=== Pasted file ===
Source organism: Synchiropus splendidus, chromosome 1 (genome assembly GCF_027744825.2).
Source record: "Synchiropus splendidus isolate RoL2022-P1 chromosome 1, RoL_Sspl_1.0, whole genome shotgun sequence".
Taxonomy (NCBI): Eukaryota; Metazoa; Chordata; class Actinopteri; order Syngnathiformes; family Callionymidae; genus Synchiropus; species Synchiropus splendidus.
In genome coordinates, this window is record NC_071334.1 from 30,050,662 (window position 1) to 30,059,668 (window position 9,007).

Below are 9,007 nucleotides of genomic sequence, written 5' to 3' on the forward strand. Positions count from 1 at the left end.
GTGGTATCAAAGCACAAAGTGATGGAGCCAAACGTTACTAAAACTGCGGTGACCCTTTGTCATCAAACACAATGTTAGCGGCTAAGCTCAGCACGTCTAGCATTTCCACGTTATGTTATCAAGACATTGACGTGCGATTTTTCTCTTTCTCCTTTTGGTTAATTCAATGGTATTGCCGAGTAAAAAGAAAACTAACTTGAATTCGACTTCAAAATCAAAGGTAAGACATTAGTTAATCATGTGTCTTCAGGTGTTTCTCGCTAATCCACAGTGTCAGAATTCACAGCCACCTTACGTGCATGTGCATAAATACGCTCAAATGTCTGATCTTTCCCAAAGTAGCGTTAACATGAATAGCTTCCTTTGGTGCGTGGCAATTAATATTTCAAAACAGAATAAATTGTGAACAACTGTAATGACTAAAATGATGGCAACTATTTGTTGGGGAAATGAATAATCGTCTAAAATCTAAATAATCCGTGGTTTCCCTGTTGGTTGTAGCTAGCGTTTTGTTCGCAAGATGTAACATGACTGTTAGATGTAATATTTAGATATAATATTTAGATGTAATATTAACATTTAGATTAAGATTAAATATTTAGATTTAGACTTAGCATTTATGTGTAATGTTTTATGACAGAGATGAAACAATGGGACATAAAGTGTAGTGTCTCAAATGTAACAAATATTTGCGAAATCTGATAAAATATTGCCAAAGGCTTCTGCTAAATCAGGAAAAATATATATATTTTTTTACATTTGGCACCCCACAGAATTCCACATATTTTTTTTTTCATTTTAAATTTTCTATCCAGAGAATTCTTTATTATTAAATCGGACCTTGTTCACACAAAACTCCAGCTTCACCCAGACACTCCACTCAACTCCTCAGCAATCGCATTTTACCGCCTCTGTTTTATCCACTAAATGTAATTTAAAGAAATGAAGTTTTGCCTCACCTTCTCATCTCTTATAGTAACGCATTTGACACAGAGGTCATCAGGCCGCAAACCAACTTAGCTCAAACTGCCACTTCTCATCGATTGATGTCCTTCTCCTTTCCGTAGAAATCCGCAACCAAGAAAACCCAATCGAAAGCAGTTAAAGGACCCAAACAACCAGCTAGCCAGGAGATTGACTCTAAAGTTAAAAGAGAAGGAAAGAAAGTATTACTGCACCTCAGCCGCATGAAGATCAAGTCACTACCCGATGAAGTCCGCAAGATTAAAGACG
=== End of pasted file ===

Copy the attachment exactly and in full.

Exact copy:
Source organism: Synchiropus splendidus, chromosome 1 (genome assembly GCF_027744825.2).
Source record: "Synchiropus splendidus isolate RoL2022-P1 chromosome 1, RoL_Sspl_1.0, whole genome shotgun sequence".
Taxonomy (NCBI): Eukaryota; Metazoa; Chordata; class Actinopteri; order Syngnathiformes; family Callionymidae; genus Synchiropus; species Synchiropus splendidus.
In genome coordinates, this window is record NC_071334.1 from 30,050,662 (window position 1) to 30,059,668 (window position 9,007).

Below are 9,007 nucleotides of genomic sequence, written 5' to 3' on the forward strand. Positions count from 1 at the left end.
GTGGTATCAAAGCACAAAGTGATGGAGCCAAACGTTACTAAAACTGCGGTGACCCTTTGTCATCAAACACAATGTTAGCGGCTAAGCTCAGCACGTCTAGCATTTCCACGTTATGTTATCAAGACATTGACGTGCGATTTTTCTCTTTCTCCTTTTGGTTAATTCAATGGTATTGCCGAGTAAAAAGAAAACTAACTTGAATTCGACTTCAAAATCAAAGGTAAGACATTAGTTAATCATGTGTCTTCAGGTGTTTCTCGCTAATCCACAGTGTCAGAATTCACAGCCACCTTACGTGCATGTGCATAAATACGCTCAAATGTCTGATCTTTCCCAAAGTAGCGTTAACATGAATAGCTTCCTTTGGTGCGTGGCAATTAATATTTCAAAACAGAATAAATTGTGAACAACTGTAATGACTAAAATGATGGCAACTATTTGTTGGGGAAATGAATAATCGTCTAAAATCTAAATAATCCGTGGTTTCCCTGTTGGTTGTAGCTAGCGTTTTGTTCGCAAGATGTAACATGACTGTTAGATGTAATATTTAGATATAATATTTAGATGTAATATTAACATTTAGATTAAGATTAAATATTTAGATTTAGACTTAGCATTTATGTGTAATGTTTTATGACAGAGATGAAACAATGGGACATAAAGTGTAGTGTCTCAAATGTAACAAATATTTGCGAAATCTGATAAAATATTGCCAAAGGCTTCTGCTAAATCAGGAAAAATATATATATTTTTTTACATTTGGCACCCCACAGAATTCCACATATTTTTTTTTTCATTTTAAATTTTCTATCCAGAGAATTCTTTATTATTAAATCGGACCTTGTTCACACAAAACTCCAGCTTCACCCAGACACTCCACTCAACTCCTCAGCAATCGCATTTTACCGCCTCTGTTTTATCCACTAAATGTAATTTAAAGAAATGAAGTTTTGCCTCACCTTCTCATCTCTTATAGTAACGCATTTGACACAGAGGTCATCAGGCCGCAAACCAACTTAGCTCAAACTGCCACTTCTCATCGATTGATGTCCTTCTCCTTTCCGTAGAAATCCGCAACCAAGAAAACCCAATCGAAAGCAGTTAAAGGACCCAAACAACCAGCTAGCCAGGAGATTGACTCTAAAGTTAAAAGAGAAGGAAAGAAAGTATTACTGCACCTCAGCCGCATGAAGATCAAGTCACTACCCGATGAAGTCCGCAAGATTAAAGACG